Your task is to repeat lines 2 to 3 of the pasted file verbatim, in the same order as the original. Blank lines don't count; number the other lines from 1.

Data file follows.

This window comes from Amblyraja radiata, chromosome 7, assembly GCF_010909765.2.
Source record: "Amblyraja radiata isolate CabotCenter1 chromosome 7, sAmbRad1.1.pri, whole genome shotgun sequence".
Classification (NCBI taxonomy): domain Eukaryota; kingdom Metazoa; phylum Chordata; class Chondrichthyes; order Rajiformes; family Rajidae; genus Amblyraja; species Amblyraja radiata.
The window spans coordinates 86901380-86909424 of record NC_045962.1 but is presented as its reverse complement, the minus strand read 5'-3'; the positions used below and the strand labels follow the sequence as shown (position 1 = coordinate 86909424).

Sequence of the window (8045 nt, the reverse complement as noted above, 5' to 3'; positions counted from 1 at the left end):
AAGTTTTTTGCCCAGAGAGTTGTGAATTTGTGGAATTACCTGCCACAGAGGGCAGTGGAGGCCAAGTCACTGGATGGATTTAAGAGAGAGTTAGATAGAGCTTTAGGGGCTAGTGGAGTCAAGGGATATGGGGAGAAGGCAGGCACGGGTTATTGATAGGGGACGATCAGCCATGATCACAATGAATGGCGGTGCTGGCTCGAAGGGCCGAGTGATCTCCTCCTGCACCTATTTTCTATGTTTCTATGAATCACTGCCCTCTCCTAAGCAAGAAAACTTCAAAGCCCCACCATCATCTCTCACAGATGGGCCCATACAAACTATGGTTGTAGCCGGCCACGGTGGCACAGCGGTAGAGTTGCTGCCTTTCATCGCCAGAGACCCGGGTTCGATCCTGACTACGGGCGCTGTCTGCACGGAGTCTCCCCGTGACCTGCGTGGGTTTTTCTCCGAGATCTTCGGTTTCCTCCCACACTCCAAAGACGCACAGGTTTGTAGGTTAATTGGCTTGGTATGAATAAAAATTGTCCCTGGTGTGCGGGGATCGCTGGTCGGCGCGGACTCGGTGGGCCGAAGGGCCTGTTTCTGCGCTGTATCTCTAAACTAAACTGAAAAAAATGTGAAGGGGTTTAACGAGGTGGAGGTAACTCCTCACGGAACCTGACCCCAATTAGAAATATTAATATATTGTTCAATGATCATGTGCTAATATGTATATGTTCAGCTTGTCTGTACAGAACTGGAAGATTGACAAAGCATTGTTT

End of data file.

Source record: "Amblyraja radiata isolate CabotCenter1 chromosome 7, sAmbRad1.1.pri, whole genome shotgun sequence".
Classification (NCBI taxonomy): domain Eukaryota; kingdom Metazoa; phylum Chordata; class Chondrichthyes; order Rajiformes; family Rajidae; genus Amblyraja; species Amblyraja radiata.